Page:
Water pollution refers to the contamination of water bodies through the release of harmful chemicals into water bodies. This is detrimental to living organisms that live in or come into contact with polluted water bodies.
Causes of Water Pollution
Factories and industries usually produce large amounts of toxic chemical waste. Discharge of hot water from factories into water sources causes anthropogenic thermal differences meaning decreased oxygen levels that affect the survival of marine organisms.
Farm activities pollute groundwater through soil absorption. Rainwater washes away fertilizers and toxic chemicals from the farm soils into the nearest water bodies.
Domestic wastewater and sewage
Sewage waste from domestic households makes up around 80 percent of water pollution. With an increased world population, proper treatment and disposal of sewage have been a challenge in most parts of the world.
Oil is discharged into the ocean through shipping operations and tank cleaning causing marine pollution. Rainwater may also wash oil from roads into water bodies.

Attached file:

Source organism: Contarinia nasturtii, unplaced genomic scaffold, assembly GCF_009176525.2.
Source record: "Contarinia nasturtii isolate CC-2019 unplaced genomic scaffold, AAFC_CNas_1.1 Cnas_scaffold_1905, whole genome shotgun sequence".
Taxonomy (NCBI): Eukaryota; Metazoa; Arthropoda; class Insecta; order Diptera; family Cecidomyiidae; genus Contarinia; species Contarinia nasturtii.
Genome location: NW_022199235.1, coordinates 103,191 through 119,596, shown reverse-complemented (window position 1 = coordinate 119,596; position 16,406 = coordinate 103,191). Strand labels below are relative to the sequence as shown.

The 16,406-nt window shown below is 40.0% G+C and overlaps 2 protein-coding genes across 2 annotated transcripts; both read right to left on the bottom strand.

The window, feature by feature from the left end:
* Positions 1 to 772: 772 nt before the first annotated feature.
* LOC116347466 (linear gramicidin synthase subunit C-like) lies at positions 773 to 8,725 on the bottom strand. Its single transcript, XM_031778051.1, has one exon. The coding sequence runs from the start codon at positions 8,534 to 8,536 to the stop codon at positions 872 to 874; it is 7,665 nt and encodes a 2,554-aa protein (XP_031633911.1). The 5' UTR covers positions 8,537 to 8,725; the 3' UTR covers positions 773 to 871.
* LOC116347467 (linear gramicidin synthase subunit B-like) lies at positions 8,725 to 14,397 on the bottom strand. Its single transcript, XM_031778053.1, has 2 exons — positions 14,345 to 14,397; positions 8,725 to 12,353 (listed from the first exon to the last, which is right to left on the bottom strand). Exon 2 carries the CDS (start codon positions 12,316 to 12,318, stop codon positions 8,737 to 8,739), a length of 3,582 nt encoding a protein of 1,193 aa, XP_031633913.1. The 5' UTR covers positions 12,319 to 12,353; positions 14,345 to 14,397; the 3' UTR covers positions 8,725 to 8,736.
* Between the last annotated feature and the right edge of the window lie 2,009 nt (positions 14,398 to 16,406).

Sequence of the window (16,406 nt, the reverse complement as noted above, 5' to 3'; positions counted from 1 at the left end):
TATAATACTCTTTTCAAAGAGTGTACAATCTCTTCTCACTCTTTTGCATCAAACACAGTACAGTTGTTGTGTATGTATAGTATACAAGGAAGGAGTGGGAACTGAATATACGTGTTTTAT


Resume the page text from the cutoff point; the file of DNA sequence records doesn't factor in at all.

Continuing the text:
Garbage disposal is largely uncontrolled in most countries. The garbage from abandoned and uncontrolled garbage sites is usually carried by rainwater into water bodies.
Harbors and canals are usually dredged to remove silt and establish the waterways. Most of the dredged material is dumped into oceans.
Effects of water pollution
- Eutrophication– runoff from the land causes excessive richness of nutrients in water bodies. The dense growth of algae then occurs on the water, which may lead to the death of animal life in the sea.
- Human death and diseases: the presence of bacteria in the water causes waterborne diseases. Toxic chemicals in the water may cause damage to the liver and kidneys.
- Destroyed Aquatic Environment: waste in water bodies alters the marine environment affecting the species living there
Control of Water Pollution
1. Responsible use of fertilizers and pesticides. Responsibility with use of chemicals during agricultural activities can help curb water pollution.
2. Minimize rainwater runoff: pollution from rainwater runoff can be minimized by erosion control measures such as mulching.
3. Filtration of runoff: runoff can be filtered by use of a check dam or ditch check as it lands in ditches or dewatering products for stagnant waters.
4. Containing spills: containment may be done by use of berms and basins.
5. Capture and dispose ofthe floating waste in waterways: floating waste can be controlled and collected with a floating boom that is designed to act as a barrier for floating debris.